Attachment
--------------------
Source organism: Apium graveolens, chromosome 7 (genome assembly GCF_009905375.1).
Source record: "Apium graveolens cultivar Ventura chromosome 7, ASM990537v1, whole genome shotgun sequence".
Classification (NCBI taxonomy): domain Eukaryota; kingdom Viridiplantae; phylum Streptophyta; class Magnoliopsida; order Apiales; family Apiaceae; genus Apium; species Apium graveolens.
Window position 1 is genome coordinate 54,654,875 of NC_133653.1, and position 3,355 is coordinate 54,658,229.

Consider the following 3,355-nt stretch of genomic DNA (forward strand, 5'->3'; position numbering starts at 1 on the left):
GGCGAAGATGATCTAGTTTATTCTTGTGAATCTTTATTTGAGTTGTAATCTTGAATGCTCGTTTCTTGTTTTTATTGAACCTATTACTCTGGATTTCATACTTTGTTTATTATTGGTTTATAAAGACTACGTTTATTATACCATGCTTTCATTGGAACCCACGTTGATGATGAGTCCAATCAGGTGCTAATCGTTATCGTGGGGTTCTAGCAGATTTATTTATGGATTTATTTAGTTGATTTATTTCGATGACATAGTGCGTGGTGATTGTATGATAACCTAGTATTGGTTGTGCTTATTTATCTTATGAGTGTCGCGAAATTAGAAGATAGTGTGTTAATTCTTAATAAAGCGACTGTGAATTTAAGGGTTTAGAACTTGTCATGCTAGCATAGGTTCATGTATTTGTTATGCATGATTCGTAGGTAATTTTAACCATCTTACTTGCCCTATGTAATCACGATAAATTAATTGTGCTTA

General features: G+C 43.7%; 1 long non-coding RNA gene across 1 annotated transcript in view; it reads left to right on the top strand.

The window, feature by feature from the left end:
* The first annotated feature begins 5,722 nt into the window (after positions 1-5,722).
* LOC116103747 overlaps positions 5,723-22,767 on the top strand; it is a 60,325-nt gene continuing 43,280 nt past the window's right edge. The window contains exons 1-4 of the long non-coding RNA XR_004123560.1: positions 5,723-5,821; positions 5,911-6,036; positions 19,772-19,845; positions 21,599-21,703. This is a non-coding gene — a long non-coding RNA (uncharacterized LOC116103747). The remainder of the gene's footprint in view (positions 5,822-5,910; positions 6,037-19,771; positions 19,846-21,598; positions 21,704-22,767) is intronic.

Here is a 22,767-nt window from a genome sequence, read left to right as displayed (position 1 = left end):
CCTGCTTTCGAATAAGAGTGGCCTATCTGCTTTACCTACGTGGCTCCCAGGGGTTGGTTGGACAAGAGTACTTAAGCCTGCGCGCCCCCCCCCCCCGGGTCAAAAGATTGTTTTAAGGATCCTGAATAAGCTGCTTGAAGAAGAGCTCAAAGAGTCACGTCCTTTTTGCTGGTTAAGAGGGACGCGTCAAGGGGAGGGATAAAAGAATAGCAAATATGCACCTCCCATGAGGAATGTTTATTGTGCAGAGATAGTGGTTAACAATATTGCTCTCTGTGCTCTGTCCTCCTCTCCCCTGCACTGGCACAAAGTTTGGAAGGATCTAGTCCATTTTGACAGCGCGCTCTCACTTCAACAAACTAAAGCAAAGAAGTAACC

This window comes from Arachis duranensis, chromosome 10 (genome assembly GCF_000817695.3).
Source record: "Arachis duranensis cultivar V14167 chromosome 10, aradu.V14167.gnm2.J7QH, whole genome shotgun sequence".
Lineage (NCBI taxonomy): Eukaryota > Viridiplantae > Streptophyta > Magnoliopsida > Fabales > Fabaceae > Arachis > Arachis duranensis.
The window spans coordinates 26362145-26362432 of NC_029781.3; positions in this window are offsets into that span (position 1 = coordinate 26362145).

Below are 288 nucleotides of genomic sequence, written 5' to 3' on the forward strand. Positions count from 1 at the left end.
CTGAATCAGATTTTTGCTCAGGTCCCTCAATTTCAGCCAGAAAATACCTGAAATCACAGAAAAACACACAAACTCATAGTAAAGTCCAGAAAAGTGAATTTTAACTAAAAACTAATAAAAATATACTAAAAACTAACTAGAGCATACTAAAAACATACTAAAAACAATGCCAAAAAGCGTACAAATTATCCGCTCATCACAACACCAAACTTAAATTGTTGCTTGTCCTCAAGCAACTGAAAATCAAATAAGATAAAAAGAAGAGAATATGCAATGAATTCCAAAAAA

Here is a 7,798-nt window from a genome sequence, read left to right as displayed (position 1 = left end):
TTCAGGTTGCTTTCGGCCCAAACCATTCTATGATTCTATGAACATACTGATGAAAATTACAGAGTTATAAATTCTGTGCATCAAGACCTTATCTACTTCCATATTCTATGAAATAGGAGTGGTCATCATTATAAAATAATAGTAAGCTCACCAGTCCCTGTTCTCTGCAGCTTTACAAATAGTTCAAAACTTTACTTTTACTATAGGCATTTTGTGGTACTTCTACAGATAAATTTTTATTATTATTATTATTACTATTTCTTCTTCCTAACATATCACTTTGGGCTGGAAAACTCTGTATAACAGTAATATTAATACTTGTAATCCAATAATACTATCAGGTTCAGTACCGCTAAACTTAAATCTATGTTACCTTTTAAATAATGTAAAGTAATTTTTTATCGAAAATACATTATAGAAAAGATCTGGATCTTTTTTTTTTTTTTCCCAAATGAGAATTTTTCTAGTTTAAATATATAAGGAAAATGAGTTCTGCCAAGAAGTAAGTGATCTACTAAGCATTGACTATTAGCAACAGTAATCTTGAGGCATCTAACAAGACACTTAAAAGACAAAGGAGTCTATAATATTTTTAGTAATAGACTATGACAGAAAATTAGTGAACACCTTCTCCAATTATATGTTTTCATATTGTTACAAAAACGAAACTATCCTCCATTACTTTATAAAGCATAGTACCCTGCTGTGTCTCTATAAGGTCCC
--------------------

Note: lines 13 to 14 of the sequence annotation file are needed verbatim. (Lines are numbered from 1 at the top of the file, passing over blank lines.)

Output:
This window comes from Arachis duranensis, chromosome 10 (genome assembly GCF_000817695.3).
Source record: "Arachis duranensis cultivar V14167 chromosome 10, aradu.V14167.gnm2.J7QH, whole genome shotgun sequence".